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On My Honor : Boy Scouts and the Making of American Youth

By: Mechling, Jay.
Material type: TextTextSeries: eBooks on Demand.Publisher: Chicago : University of Chicago Press, 2014Description: 1 online resource (352 p.).ISBN: 9780226517032.Subject(s): Boy Scouts -- United States | Boy Scouts of America | Boys -- United StatesGenre/Form: Electronic books.Additional physical formats: Print version:: On My Honor : Boy Scouts and the Making of American YouthDDC classification: 369 Online resources: Click here to view this ebook.
Contents:
C O N T E N T S -- Acknowledgments -- Introduction -- DAY 1: Sunday -- Excursus: The ''Problem'' of God in the Boy Scouts -- DAY 2: Monday -- DAY 3: Tuesday -- DAY 4: Wednesday -- DAY 5: Thursday -- DAY 6: Friday -- DAYS 7 & 8: Saturday & Sunday -- DAY 9: Monday -- DAY 10: Tuesday -- EXCURSUS: The Two Bodies at a Boy Scout Camp -- EXCURSUS: The ''Problem'' of Gays and Girls in the Boy Scouts -- DAY 11: Wednesday -- DAY 12: Thursday -- THE FINAL WEEKEND -- Epilogue -- Methodology Appendix -- Notes -- Index
Summary: In a timely contribution to current debates over the psychology of boys and the construction of their social lives, On My Honor explores the folk customs of adolescent males in the Boy Scouts of America during a summer encampment in California's Sierra Nevada. Drawing on more than twenty years of research and extensive visits and interviews with members of the troop, Mechling uncovers the key rituals and play events through which the Boy Scouts shapes boys into men. He describes the campfire songs, initiation rites, games, and activities that are used to mold the Scouts into responsible adults
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C O N T E N T S -- Acknowledgments -- Introduction -- DAY 1: Sunday -- Excursus: The ''Problem'' of God in the Boy Scouts -- DAY 2: Monday -- DAY 3: Tuesday -- DAY 4: Wednesday -- DAY 5: Thursday -- DAY 6: Friday -- DAYS 7 & 8: Saturday & Sunday -- DAY 9: Monday -- DAY 10: Tuesday -- EXCURSUS: The Two Bodies at a Boy Scout Camp -- EXCURSUS: The ''Problem'' of Gays and Girls in the Boy Scouts -- DAY 11: Wednesday -- DAY 12: Thursday -- THE FINAL WEEKEND -- Epilogue -- Methodology Appendix -- Notes -- Index

In a timely contribution to current debates over the psychology of boys and the construction of their social lives, On My Honor explores the folk customs of adolescent males in the Boy Scouts of America during a summer encampment in California's Sierra Nevada. Drawing on more than twenty years of research and extensive visits and interviews with members of the troop, Mechling uncovers the key rituals and play events through which the Boy Scouts shapes boys into men. He describes the campfire songs, initiation rites, games, and activities that are used to mold the Scouts into responsible adults

Description based upon print version of record.

Reviews provided by Syndetics

Library Journal Review

Mechling (American studies, Univ. of California, Davis) condenses 20 years of research on Boy Scout Troop 49 into an account of one two-week encampment in California's Sierra Nevada Mountains. He examines the Scouts' recent problems with the "three Gs"-God (should atheists be admitted to the Scouts?), girls (should young women be admitted?), and gays (should openly gay Scouts and Scoutmasters be admitted?)-and delves into how the Scouts attempt to mold boys into heterosexual men. Some readers will find his highly psychoanalytic interpretations hard trekking-seeing cans of Coca-Cola as symbols for feces seems to be pushing the envelope a bit. Others might react negatively to his observation that in order to create the heterosexual male the Scouts instill unhealthy doses of misogyny and homophobia. And still others will blanch upon hearing that the Scout camp emulates a huge, outdoor, boys' locker room, complete with raw language, bawdy jokes and songs, and fixations on flatulence and females. Mechling feels that there is much good to be said about the Boy Scouts, but after reading this study readers might have their doubts. Recommended for large public and academic libraries.-Jim Burns, Ottumwa P.L., IA (c) Copyright 2010. Library Journals LLC, a wholly owned subsidiary of Media Source, Inc. No redistribution permitted.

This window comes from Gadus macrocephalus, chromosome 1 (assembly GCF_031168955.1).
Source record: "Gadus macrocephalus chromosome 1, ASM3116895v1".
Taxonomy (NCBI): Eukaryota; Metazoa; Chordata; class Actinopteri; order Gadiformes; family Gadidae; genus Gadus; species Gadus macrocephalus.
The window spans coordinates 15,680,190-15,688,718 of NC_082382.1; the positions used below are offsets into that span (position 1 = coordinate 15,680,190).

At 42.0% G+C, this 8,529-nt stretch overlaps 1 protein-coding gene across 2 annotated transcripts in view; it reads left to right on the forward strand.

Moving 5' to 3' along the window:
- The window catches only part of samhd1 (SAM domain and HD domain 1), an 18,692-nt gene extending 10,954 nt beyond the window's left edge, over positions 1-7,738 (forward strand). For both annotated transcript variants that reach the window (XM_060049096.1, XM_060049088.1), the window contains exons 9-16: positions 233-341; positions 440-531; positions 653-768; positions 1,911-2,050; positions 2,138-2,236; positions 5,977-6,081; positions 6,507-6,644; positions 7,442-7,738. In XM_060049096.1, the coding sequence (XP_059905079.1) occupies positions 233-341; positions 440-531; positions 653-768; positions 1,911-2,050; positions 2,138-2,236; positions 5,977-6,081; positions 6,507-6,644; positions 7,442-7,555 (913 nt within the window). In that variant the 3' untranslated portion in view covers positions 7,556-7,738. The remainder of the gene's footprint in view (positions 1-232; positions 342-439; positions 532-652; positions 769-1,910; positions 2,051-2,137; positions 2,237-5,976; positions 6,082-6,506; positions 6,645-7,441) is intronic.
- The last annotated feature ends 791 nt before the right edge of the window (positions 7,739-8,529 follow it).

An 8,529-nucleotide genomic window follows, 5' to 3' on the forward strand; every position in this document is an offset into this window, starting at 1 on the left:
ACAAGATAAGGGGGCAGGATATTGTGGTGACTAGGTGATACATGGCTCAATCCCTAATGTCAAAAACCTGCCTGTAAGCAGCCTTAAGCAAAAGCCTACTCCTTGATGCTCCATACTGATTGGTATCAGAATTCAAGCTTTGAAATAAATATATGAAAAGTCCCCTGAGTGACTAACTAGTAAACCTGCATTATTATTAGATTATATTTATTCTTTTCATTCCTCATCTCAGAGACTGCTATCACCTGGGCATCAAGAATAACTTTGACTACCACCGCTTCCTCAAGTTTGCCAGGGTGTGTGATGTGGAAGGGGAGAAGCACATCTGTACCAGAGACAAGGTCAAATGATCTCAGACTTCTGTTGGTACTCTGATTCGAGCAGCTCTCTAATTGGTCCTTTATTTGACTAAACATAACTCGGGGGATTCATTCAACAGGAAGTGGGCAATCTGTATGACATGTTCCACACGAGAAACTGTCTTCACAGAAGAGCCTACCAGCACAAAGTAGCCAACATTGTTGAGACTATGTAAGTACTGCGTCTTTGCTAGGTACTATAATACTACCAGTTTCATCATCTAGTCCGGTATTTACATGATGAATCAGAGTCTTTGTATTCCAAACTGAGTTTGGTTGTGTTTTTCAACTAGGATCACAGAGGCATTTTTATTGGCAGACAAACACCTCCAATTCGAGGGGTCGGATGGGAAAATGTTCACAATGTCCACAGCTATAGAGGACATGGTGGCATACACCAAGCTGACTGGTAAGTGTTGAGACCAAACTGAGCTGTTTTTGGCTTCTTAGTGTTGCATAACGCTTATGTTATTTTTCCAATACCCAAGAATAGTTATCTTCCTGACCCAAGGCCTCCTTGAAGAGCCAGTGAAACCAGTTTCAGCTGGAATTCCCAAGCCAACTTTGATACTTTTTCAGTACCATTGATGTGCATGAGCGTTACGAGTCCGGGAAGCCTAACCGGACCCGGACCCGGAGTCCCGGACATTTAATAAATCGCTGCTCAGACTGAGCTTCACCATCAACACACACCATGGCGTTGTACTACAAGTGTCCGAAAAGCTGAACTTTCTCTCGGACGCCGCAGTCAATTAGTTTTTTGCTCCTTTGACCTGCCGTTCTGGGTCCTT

CHOICE Review

Writing from an insider's viewpoint as an Eagle Scout as well as a knowledgeabe student of cultural theory, Mechling (American studies, Univ. of California, Davis) attempts the difficult task of describing both the real experience of a Boy Scout troop and the deeper meaning of the organization's social function. At times the resulting narrative can be jarring, shifting quickly from the often-mundane details of camp life to deep readings of everything from play activity to attitudes toward defecation. For the patient reader, however, the book offers a sensitively developed argument. Established in 1910 in an effort to respond to a perceived crisis in masculinity, the Boy Scouts of America encountered a similar challenge at the end of the 20th century, when the assumption that the normative male model had to be heterosexual came unglued. Arguing that masculinity is socially constructed, Mechling challenges the organization's highly publicized stand against gay membership, pointing to a healthy exploration of different elements of masculine performance observed in his fieldwork. More than just an affirmation that the Boy Scouts can still play a positive role in shepherding adolescents to manhood in the 21st century, Mechling's study offers many insights into the importance of gender in defining cultural practice. General collections, graduate students, and faculty. H. Gillette Jr. Rutgers, The State University of New Jersey, Camden

Author notes provided by Syndetics

Jay Mechling is professor of American Studies at the University of California, Davis.

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